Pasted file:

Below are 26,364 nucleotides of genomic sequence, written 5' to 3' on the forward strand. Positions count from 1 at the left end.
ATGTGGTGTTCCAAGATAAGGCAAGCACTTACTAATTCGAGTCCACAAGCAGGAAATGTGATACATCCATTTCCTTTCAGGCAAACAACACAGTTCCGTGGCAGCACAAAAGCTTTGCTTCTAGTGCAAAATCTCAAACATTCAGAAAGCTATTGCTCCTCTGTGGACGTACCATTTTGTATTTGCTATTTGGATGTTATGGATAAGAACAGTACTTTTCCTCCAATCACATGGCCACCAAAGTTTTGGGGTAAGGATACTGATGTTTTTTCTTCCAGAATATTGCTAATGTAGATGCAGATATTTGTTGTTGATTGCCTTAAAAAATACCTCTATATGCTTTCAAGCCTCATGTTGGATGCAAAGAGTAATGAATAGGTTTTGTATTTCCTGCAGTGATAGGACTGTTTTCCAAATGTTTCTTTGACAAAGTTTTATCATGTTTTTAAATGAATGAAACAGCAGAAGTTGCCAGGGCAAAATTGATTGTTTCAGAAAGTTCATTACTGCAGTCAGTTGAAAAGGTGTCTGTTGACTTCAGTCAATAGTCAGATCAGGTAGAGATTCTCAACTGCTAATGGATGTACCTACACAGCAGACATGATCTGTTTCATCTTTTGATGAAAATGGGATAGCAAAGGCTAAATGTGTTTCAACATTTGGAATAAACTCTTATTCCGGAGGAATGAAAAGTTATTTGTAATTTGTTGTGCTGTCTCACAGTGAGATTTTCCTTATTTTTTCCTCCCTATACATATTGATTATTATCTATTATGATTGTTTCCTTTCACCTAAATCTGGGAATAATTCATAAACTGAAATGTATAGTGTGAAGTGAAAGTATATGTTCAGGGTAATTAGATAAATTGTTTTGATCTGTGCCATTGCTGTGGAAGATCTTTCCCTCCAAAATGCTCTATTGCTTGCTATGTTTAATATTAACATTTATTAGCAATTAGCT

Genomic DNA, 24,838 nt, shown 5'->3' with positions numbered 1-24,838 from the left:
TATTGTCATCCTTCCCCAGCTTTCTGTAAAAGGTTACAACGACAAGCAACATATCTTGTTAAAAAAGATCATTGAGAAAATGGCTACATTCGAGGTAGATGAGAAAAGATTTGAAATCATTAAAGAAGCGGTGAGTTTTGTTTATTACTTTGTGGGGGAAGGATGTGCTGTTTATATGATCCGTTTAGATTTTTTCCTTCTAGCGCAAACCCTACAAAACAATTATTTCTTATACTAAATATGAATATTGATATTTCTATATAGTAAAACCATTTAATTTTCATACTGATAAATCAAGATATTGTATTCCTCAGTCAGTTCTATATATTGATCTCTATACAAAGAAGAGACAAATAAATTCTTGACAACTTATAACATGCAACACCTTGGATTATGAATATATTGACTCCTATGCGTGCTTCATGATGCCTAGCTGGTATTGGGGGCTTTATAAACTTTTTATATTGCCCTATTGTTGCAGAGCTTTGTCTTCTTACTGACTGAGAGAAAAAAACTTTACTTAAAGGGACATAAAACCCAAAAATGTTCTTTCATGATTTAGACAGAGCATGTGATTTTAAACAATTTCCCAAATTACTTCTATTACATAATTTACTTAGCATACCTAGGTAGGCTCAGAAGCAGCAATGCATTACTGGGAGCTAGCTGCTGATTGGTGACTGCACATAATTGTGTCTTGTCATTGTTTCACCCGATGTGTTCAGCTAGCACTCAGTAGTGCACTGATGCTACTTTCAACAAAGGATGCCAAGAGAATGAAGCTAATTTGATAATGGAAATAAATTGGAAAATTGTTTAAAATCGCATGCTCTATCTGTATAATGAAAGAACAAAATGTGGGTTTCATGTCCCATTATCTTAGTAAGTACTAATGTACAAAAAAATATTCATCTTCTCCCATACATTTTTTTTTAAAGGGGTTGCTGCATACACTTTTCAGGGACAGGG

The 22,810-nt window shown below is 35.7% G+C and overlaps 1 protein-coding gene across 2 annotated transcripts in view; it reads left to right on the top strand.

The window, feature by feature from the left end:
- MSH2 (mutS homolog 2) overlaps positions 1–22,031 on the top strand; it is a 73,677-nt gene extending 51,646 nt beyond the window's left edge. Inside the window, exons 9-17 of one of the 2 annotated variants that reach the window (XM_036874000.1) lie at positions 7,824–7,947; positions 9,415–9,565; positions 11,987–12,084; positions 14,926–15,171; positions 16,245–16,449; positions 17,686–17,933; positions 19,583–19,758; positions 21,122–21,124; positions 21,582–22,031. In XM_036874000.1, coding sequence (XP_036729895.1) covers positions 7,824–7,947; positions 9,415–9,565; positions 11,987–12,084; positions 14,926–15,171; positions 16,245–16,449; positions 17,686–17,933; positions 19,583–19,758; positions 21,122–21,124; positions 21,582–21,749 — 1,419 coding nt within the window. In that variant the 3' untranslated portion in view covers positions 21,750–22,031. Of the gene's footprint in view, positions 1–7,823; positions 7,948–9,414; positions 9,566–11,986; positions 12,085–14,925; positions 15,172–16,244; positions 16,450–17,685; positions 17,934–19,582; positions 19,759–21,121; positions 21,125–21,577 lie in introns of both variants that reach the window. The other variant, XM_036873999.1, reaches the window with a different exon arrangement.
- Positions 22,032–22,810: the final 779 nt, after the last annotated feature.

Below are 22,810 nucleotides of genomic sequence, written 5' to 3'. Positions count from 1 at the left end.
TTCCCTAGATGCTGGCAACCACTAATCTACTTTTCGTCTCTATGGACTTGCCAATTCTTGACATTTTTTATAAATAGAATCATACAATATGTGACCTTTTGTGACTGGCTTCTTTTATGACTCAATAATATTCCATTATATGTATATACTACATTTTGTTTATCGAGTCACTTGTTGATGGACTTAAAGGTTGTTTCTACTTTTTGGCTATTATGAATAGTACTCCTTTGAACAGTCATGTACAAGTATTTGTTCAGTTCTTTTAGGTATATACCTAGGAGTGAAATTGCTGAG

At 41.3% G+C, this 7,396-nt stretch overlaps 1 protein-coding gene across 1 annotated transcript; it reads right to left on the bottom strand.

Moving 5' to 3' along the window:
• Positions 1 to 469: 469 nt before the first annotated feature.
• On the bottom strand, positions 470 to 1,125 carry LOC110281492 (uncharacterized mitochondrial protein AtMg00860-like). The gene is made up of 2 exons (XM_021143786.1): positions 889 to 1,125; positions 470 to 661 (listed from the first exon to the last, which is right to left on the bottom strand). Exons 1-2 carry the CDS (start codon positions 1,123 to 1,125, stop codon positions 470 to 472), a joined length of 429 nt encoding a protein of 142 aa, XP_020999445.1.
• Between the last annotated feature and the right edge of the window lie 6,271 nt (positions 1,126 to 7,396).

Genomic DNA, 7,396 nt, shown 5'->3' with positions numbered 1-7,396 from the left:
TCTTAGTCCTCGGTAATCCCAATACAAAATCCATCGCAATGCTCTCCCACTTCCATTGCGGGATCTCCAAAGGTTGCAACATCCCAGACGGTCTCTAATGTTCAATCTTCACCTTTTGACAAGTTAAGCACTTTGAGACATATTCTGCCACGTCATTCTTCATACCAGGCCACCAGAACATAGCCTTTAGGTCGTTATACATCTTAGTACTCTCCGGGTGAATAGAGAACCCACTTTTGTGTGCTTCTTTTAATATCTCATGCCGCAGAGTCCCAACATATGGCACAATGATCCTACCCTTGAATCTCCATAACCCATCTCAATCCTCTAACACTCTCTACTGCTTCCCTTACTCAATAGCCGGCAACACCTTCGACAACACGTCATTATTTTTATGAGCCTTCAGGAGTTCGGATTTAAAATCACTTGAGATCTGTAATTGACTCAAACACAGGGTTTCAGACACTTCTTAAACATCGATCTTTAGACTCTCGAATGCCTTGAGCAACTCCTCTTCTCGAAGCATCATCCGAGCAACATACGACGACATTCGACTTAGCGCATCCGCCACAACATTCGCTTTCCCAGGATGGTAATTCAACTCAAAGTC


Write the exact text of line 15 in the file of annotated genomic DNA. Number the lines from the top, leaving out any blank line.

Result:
• Between the last annotated feature and the right edge of the window lie 6,271 nt (positions 1,126 to 7,396).